Fraternization, or "to become like brothers or family members," is a term that carries within it the connotation of impropriety in terms of morals, ethics, social expectations and professionalism. Militaries typically prohibit officers and enlisted ranks from personally associating outside of their professional duties and orders, perhaps to avoid accusations of favouritism, which would challenge military discipline; excessively familiar relationships between officers of different ranks may also be considered fraternization, especially when between officers in the same chain of command; and another reason involves avoidance of spreading military top secrets, a crime that carries legal charges (see United States military law) under treason or sedition in extreme cases.
Fraternization outside the militaryProfessions besides the military also prohibit fraternization. Professional and college-level sports teams in North America have enacted anti-fraternization policies between athletes and cheerleaders. Only one professional team, the Oakland Raiders of the NFL, allows casual contacts between player and cheerleader. There are many reasons for this. For one thing, relationships between players and cheerleaders can interfere with the needed concentration to remain competitive. The consequences intensify if the athlete is married while courting his team cheerleader. The publicity fallout of such a liaison would damage the whole team's image. It is also considered prudent to regulate fraternization with cheerleaders due to the large socio-economical gap between them and their team's players: such unequal relationships more frequently result in sex crimes or sexual harassment than average.
Private for-profit schools may prohibit fraternization between teachers and students, perhaps to prevent the teachers from exercising favouritism and to avoid potential sexual harassment problems. In the early 21st century, an increased frequency of incidents of improper and illegal sexual relations between teachers and students in U.S. public schools stirred public emotion. This caused more US states and countries to regulate fraternization between teachers and students to avoid possible sex crime charges and bad publicity. There has been controversy surrounding unionized public education teachers; with tenure, they cannot be fired, even in the face of substantial evidence of unethical fraternization, if there is no conviction of a crime.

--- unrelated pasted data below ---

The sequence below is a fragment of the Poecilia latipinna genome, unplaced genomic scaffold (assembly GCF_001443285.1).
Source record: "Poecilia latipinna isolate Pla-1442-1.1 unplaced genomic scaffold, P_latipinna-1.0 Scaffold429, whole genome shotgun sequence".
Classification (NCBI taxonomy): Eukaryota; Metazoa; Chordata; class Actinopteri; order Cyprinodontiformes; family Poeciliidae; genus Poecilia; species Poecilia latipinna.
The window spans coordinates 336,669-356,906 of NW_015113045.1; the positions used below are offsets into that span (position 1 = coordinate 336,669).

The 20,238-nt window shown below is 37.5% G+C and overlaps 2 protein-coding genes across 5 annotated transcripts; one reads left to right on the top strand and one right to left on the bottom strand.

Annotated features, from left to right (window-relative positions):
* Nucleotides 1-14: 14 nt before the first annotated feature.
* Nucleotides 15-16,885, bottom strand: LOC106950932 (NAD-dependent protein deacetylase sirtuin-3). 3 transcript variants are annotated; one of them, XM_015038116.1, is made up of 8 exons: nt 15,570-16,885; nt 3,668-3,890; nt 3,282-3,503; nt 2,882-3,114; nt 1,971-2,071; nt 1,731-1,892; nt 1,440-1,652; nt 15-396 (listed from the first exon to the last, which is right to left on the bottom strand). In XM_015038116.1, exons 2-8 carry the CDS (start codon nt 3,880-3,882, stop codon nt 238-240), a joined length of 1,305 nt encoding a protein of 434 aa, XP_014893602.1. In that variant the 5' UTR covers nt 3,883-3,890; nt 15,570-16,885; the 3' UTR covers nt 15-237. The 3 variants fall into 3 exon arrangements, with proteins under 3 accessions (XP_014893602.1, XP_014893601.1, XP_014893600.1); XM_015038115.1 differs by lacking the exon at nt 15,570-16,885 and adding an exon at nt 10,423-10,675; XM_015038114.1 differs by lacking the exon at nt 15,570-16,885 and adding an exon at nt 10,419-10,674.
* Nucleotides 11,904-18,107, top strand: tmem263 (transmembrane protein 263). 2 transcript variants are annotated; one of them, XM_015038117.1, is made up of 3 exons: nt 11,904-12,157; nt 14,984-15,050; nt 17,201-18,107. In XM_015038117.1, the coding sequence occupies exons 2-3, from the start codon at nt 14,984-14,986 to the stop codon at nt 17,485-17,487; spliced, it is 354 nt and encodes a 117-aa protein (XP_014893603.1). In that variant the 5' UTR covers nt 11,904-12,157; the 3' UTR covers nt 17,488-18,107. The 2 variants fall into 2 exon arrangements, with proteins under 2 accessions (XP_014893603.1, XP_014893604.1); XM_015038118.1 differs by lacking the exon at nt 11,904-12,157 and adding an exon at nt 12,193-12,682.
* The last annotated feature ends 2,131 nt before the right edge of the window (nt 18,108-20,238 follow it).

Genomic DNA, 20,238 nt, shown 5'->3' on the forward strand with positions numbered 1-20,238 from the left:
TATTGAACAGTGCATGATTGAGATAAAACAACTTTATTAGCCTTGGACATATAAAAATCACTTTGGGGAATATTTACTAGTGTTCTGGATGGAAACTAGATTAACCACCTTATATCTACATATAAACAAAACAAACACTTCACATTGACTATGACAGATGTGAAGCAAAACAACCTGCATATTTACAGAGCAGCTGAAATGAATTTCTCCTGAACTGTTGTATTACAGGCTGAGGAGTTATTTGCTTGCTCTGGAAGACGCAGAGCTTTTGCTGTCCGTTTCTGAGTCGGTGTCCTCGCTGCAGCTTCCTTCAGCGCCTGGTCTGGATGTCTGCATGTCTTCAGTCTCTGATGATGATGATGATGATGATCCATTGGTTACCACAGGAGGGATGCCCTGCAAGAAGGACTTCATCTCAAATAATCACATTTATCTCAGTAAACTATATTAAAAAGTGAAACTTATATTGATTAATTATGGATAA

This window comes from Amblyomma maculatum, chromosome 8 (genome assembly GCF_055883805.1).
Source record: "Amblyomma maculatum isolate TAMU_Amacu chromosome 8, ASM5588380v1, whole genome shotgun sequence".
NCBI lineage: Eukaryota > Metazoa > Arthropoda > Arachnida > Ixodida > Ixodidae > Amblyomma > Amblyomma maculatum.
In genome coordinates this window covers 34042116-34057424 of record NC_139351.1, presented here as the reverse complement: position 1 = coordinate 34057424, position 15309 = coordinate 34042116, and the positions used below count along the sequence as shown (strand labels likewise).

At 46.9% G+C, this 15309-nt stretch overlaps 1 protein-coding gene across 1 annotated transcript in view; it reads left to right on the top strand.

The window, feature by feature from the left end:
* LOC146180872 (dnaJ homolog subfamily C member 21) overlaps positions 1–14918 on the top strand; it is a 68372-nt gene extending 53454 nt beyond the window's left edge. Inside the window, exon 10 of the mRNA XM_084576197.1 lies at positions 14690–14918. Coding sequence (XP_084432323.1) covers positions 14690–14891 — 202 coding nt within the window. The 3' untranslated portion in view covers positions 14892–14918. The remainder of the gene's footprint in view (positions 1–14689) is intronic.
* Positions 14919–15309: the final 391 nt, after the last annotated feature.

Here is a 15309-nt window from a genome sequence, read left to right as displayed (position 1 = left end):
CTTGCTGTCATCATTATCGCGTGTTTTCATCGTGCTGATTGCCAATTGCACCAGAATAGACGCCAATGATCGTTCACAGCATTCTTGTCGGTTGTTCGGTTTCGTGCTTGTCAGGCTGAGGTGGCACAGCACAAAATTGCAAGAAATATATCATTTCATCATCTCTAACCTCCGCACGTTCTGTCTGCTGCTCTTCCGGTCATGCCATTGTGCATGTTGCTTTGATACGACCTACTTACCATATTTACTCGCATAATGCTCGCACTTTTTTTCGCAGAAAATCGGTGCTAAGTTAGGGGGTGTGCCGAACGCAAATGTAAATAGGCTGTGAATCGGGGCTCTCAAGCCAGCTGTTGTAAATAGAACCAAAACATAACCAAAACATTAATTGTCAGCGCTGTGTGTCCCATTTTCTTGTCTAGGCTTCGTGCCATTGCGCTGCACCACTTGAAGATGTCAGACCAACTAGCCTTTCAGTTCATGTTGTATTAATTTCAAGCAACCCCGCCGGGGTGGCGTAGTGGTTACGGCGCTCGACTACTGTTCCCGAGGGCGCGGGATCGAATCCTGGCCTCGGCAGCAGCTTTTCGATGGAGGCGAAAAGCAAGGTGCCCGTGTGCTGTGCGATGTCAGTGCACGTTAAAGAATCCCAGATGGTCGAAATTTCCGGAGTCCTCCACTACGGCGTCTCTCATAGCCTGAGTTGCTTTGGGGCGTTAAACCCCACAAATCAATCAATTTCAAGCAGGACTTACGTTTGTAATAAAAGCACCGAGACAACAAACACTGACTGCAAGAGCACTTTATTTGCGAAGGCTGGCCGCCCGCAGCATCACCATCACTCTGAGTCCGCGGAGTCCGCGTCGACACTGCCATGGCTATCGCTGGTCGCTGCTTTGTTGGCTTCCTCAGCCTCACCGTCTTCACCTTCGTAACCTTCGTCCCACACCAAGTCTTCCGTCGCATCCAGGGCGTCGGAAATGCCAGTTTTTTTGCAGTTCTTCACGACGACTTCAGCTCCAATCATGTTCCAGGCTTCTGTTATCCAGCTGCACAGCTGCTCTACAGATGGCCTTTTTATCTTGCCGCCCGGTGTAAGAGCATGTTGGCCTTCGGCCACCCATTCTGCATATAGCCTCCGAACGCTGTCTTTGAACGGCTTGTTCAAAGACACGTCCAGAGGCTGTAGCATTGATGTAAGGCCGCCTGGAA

Since the 1990s, more business corporations have adopted anti-fraternization policies to protect professionalism and workplace productivity, as well to combat sexual harassment lawsuits. Many critics, however, assert that this is done to prevent the forming of labor unions if the company has a union-free policy. By adapting anti-fraternization policies, they can put punishments in place for workers who seek to organize outside the workplace. Other motives include the promotion of gender equality and women's rights and the prevention of sexism: the belief is that gender harassment often starts with open or subliminal forms of improper association and unprofessional fraternization. In fact, some U.S. states recognize a superior taking advantage of a co-worker of the opposite sex as, if gender was the motive, a hate crime or the emotional abuse of individuals because they are female or male.
Some U.S. states, through court case decisions, began to allow (with regulation) the legal right to restrict co-employees from fraternizing with each other, which can arguably be a challenge to the individuals freedom of association. It is a frequent controversial subject and anti-fraternization rules in the workplace to prevent sexual harassment have been said to be nothing but an extreme form of political correctness gone astray.
fraternalism in Norwegian: Fraternisering